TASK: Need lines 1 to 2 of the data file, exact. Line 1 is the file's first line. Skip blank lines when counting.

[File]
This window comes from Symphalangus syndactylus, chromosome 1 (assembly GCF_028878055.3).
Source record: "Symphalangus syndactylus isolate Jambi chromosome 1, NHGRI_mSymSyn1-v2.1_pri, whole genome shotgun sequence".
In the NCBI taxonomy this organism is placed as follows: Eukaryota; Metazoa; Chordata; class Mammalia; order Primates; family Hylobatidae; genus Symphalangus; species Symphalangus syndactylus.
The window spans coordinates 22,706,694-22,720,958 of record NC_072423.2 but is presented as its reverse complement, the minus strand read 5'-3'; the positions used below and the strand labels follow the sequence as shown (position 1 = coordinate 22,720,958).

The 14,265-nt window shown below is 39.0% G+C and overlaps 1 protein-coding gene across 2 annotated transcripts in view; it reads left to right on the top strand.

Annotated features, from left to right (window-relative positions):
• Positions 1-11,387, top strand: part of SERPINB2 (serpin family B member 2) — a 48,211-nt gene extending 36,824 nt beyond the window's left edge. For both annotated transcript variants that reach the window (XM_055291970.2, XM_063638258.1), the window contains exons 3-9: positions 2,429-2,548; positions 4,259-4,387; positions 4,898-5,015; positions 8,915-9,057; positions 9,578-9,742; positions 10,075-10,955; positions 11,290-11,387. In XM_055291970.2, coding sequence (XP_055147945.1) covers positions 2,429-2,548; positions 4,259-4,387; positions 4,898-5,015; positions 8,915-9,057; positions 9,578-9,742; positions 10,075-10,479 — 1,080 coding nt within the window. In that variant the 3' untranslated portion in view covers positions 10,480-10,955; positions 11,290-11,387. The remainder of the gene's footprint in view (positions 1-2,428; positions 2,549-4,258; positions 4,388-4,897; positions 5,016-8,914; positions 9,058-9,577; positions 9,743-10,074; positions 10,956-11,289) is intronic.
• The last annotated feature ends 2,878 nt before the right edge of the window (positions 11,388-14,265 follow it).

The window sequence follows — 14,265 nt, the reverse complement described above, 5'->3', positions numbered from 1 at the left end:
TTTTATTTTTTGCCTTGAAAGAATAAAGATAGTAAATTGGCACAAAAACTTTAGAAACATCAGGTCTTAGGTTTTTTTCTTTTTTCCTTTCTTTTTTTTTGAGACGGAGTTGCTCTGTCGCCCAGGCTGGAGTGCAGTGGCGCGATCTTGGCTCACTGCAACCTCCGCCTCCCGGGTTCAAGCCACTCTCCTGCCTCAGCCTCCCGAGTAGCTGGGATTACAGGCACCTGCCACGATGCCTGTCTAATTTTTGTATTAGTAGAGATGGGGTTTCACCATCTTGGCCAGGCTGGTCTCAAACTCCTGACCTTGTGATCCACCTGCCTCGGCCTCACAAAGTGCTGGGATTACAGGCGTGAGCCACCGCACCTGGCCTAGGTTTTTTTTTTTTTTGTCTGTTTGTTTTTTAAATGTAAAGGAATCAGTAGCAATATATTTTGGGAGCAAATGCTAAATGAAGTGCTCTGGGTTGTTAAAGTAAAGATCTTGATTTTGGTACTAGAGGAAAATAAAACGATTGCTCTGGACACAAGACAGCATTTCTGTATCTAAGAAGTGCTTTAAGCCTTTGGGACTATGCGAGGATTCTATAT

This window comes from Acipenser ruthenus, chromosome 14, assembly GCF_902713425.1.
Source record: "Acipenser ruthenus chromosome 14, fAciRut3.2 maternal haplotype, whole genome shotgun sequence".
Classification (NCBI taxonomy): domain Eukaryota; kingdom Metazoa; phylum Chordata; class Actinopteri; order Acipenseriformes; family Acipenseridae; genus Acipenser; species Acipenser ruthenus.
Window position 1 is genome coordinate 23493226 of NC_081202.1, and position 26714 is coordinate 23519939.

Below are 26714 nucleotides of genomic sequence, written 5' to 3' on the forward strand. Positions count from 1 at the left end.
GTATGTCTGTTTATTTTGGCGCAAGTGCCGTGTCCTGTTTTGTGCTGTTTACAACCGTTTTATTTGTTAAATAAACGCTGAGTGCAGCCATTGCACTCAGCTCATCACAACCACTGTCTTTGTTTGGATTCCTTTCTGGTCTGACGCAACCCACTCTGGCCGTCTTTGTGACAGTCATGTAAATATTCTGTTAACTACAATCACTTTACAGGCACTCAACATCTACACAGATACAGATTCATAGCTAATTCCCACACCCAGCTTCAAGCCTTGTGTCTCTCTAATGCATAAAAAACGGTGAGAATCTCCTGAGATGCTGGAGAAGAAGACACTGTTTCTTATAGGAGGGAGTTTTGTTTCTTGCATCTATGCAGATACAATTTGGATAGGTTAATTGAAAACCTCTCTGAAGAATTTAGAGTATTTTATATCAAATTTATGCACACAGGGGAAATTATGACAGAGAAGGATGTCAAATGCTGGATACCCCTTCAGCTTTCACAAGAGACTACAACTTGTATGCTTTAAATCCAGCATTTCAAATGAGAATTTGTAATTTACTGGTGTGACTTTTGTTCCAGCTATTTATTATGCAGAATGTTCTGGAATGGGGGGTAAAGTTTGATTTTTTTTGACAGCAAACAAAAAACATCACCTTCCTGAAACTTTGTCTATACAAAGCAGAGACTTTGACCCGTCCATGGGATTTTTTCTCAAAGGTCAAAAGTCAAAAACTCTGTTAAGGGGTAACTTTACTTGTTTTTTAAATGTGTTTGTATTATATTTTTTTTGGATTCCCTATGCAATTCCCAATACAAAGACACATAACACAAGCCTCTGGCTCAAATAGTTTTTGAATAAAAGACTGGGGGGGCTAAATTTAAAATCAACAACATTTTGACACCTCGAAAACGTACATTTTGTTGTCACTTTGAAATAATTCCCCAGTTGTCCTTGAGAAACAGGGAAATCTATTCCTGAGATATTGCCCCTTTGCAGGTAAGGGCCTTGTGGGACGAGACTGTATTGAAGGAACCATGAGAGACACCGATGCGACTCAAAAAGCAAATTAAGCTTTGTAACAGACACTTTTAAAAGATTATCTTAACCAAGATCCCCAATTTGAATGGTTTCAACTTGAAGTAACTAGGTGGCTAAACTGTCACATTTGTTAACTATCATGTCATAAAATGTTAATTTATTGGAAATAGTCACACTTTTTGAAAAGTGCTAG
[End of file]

This window comes from Symphalangus syndactylus, chromosome 1 (assembly GCF_028878055.3).
Source record: "Symphalangus syndactylus isolate Jambi chromosome 1, NHGRI_mSymSyn1-v2.1_pri, whole genome shotgun sequence".